The ongoing telecom’s boom in Uganda had a visual effect across the country, with urban neighborhoods and many hills around the city and elsewhere now dotted with transmission masts. The Uganda Communications Commission has now concluded that this is no longer desirable and issued a statement last week that in the future the telecom companies will be compelled to share masts to minimize fresh building to parts of the country still in need of coverage. A commendable initiative says this correspondent, which was long overdue and which is likely to keep expansion cost down for the benefit of many Ugandans, in particular in rural areas.

Faced with the fall-out of the political, post-election violence earlier in the year and subsequent near collapse of tourism and passenger numbers, the Kenyan national airline is now faced with sharply-lower profits, down by nearly two third for the first half of their financial year compared to 12 months ago, when all pointed to another record-breaking year. Besides the loss of revenue, following the situation in the country, fuel bills escalated by over 70 percent in spite of sensible fuel hedging.

The airline, however, is committed to modernizing its fleet and is set to exchange their ageing B767 fleet with the modern B787 ‘Dreamliner,’ as and when this plane eventually becomes available. This column has, in the past, extensively reported on the Boeing Corporation’s production problems with this aircraft and the additional strain put on them through the recent strikes. Kenya Airways management also made reference at their recent annual general meeting to the likely delays of the B787 but pointed out that alternatives are being sought and explored to, if necessary, lease more fuel-efficient aircraft as a stop-gap measure while waiting for their turn to take delivery of the ordered aircraft. It was also learned that at least two, new B737-800 will now join their fleet late, due to the nearly two-month-long strike at Boeing.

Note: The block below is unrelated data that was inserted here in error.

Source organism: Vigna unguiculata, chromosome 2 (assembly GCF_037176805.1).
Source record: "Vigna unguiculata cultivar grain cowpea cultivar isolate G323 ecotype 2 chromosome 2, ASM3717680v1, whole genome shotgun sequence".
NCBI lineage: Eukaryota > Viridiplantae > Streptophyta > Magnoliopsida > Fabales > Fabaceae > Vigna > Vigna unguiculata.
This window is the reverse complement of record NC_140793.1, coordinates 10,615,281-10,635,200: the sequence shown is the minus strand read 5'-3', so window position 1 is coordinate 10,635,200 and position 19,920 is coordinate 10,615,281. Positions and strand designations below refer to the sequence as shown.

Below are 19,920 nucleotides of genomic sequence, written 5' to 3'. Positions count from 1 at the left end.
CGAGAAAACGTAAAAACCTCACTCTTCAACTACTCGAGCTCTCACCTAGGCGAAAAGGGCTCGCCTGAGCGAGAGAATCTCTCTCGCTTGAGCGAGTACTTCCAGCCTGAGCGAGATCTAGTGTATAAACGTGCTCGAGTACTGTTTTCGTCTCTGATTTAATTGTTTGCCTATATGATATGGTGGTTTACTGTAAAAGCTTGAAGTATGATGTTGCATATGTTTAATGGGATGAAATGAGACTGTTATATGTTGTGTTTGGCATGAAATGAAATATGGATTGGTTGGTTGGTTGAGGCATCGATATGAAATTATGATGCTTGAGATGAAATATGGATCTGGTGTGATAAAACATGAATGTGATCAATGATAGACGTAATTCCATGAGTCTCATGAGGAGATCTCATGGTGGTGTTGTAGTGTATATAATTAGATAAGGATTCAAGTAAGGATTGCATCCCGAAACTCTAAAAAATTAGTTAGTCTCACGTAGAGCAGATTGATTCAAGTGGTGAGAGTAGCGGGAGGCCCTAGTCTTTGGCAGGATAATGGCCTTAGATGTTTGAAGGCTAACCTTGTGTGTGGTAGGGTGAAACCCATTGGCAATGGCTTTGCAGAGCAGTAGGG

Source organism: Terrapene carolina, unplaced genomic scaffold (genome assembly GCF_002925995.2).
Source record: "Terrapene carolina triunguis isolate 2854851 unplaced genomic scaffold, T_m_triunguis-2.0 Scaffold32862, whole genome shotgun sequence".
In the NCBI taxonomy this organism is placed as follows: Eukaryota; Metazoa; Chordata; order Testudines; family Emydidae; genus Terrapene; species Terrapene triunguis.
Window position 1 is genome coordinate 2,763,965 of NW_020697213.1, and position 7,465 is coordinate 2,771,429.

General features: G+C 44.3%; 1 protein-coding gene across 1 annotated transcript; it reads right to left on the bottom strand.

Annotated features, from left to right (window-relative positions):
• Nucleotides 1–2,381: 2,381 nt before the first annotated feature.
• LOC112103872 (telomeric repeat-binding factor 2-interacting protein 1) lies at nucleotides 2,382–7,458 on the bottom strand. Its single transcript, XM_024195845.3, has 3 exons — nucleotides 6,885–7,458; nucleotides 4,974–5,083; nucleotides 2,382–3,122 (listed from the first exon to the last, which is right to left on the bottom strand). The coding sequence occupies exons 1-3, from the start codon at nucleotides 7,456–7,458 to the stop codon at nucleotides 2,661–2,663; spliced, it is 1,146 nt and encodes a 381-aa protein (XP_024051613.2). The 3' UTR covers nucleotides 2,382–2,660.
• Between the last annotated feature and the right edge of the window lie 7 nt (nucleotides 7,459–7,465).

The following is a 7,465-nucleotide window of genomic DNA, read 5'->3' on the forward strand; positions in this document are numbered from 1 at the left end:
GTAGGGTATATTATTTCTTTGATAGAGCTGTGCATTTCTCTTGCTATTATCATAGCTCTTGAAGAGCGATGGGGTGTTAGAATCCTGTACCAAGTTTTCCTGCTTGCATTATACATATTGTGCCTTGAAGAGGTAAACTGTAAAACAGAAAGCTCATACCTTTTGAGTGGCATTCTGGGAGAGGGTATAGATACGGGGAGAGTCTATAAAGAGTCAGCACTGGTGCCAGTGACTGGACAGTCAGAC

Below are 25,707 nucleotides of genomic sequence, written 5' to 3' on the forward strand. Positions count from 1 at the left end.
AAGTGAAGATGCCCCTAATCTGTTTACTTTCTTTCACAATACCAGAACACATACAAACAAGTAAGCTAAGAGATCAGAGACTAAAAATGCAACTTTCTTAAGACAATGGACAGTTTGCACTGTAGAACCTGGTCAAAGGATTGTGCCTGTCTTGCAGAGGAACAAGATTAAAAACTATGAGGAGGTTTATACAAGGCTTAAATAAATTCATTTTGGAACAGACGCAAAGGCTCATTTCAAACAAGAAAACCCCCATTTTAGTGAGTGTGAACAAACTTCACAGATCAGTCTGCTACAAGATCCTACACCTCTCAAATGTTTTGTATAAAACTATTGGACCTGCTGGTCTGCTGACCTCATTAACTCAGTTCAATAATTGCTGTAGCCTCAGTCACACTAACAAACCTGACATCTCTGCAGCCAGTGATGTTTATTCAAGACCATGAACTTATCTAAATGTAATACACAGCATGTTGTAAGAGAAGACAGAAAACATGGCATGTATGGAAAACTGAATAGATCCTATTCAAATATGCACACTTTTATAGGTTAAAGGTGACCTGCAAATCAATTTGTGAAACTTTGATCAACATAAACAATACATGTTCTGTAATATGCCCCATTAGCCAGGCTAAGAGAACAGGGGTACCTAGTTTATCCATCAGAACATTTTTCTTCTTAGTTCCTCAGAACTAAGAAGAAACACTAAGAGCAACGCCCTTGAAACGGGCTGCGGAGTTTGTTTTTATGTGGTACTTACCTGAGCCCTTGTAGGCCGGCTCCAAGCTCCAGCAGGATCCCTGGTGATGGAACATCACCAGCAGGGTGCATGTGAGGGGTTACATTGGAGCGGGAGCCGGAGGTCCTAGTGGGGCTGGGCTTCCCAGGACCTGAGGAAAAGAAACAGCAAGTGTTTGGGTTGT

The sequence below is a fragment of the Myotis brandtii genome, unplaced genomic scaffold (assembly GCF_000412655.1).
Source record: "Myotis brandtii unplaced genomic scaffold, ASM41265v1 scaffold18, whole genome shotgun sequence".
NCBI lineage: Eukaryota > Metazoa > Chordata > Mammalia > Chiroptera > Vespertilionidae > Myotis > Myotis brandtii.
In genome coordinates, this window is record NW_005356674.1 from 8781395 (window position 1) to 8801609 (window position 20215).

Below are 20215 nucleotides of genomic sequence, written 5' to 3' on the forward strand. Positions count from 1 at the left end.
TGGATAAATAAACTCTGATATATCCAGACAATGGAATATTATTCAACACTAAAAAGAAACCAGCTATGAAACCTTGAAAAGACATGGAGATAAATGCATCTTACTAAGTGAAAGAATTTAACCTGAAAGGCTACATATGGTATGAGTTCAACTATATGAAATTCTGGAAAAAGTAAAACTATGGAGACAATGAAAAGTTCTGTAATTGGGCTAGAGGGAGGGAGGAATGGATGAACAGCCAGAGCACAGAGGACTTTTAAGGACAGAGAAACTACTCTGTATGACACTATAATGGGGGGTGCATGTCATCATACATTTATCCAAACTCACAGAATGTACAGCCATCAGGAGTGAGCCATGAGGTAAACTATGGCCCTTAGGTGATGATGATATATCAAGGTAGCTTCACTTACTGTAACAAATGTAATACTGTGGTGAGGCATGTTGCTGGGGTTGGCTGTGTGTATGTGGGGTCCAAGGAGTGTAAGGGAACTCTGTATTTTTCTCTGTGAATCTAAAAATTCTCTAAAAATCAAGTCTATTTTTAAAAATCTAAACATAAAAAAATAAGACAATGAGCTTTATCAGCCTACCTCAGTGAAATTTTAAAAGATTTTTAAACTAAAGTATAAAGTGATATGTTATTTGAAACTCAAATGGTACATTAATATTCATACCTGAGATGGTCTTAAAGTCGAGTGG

Meanwhile, and in stark contrast, a tell-tale sign of what Kenya Airways could have achieved without the political violence is Ethiopian Airlines who has just announced a sharp rise by over one-third of their year on year profits, adding evidence that well-managed, African airlines can indeed make a success as other global giants struggle. Watch this column for updates.

The US election victory of Barack Obama, now due to become the 44th President of the United States in late January, has also spurned celebrations across Kenya. Kenyan President Mwai Kibaki promptly announced a public holiday for Thursday this week to allow the Kenyan people to celebrate the success of one (half) of their own. Obama was born to a Kenyan father and a US citizen and brought up by his mother and later his maternal grandmother, while the father’s family continues to live in Nyanza province in Western Kenya.

Global media were camped at the home village of Kogelo, near the city of Kisumu, and once the victory became clear, a bull was slaughtered for the entire family, friends, clan, and other well wishers attending the live broadcasts on satellite television. Pictures from the outburst of joyous ululations by the entire village went around the world, just as soon as Obama’s election victory became evident, as he rapidly accumulated the required number of votes in the Electoral College.